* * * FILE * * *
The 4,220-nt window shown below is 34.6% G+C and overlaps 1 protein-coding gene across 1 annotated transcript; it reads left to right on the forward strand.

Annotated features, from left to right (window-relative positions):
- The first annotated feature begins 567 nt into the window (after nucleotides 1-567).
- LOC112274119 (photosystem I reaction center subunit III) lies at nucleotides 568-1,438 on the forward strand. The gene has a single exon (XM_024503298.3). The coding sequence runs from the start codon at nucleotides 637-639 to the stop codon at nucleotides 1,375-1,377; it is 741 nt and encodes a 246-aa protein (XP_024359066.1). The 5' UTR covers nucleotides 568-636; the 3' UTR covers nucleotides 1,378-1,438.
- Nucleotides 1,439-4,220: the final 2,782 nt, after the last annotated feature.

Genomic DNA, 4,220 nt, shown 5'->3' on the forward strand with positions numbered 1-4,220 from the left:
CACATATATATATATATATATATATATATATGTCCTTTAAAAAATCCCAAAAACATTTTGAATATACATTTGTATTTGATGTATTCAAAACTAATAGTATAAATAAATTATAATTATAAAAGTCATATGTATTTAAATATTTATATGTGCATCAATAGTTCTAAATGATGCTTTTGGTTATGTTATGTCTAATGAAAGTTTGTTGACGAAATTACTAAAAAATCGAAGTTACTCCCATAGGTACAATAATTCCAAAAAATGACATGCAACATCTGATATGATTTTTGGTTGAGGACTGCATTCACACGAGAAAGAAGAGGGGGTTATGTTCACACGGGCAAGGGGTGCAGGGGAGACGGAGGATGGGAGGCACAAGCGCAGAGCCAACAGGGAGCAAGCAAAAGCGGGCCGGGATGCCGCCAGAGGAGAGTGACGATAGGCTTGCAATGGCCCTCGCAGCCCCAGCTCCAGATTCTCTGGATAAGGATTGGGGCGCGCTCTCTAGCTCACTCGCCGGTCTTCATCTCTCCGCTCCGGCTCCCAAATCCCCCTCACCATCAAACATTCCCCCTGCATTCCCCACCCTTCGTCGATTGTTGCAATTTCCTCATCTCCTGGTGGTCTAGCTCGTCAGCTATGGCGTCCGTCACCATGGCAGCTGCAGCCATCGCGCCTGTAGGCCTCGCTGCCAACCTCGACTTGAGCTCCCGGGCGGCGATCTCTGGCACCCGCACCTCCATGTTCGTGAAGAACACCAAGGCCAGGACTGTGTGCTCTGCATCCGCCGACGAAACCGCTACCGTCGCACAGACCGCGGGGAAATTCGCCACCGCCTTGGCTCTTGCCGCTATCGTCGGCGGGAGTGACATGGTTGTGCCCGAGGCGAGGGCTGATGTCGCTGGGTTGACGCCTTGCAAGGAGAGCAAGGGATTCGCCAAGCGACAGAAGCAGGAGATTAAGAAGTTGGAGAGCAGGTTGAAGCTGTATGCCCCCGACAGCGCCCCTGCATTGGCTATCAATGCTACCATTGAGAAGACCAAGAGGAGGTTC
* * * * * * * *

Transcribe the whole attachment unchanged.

The 4,220-nt window shown below is 34.6% G+C and overlaps 1 protein-coding gene across 1 annotated transcript; it reads left to right on the forward strand.

Annotated features, from left to right (window-relative positions):
- The first annotated feature begins 567 nt into the window (after nucleotides 1-567).
- LOC112274119 (photosystem I reaction center subunit III) lies at nucleotides 568-1,438 on the forward strand. The gene has a single exon (XM_024503298.3). The coding sequence runs from the start codon at nucleotides 637-639 to the stop codon at nucleotides 1,375-1,377; it is 741 nt and encodes a 246-aa protein (XP_024359066.1). The 5' UTR covers nucleotides 568-636; the 3' UTR covers nucleotides 1,378-1,438.
- Nucleotides 1,439-4,220: the final 2,782 nt, after the last annotated feature.

Genomic DNA, 4,220 nt, shown 5'->3' on the forward strand with positions numbered 1-4,220 from the left:
CACATATATATATATATATATATATATATATGTCCTTTAAAAAATCCCAAAAACATTTTGAATATACATTTGTATTTGATGTATTCAAAACTAATAGTATAAATAAATTATAATTATAAAAGTCATATGTATTTAAATATTTATATGTGCATCAATAGTTCTAAATGATGCTTTTGGTTATGTTATGTCTAATGAAAGTTTGTTGACGAAATTACTAAAAAATCGAAGTTACTCCCATAGGTACAATAATTCCAAAAAATGACATGCAACATCTGATATGATTTTTGGTTGAGGACTGCATTCACACGAGAAAGAAGAGGGGGTTATGTTCACACGGGCAAGGGGTGCAGGGGAGACGGAGGATGGGAGGCACAAGCGCAGAGCCAACAGGGAGCAAGCAAAAGCGGGCCGGGATGCCGCCAGAGGAGAGTGACGATAGGCTTGCAATGGCCCTCGCAGCCCCAGCTCCAGATTCTCTGGATAAGGATTGGGGCGCGCTCTCTAGCTCACTCGCCGGTCTTCATCTCTCCGCTCCGGCTCCCAAATCCCCCTCACCATCAAACATTCCCCCTGCATTCCCCACCCTTCGTCGATTGTTGCAATTTCCTCATCTCCTGGTGGTCTAGCTCGTCAGCTATGGCGTCCGTCACCATGGCAGCTGCAGCCATCGCGCCTGTAGGCCTCGCTGCCAACCTCGACTTGAGCTCCCGGGCGGCGATCTCTGGCACCCGCACCTCCATGTTCGTGAAGAACACCAAGGCCAGGACTGTGTGCTCTGCATCCGCCGACGAAACCGCTACCGTCGCACAGACCGCGGGGAAATTCGCCACCGCCTTGGCTCTTGCCGCTATCGTCGGCGGGAGTGACATGGTTGTGCCCGAGGCGAGGGCTGATGTCGCTGGGTTGACGCCTTGCAAGGAGAGCAAGGGATTCGCCAAGCGACAGAAGCAGGAGATTAAGAAGTTGGAGAGCAGGTTGAAGCTGTATGCCCCCGACAGCGCCCCTGCATTGGCTATCAATGCTACCATTGAGAAGACCAAGAGGAGGTTC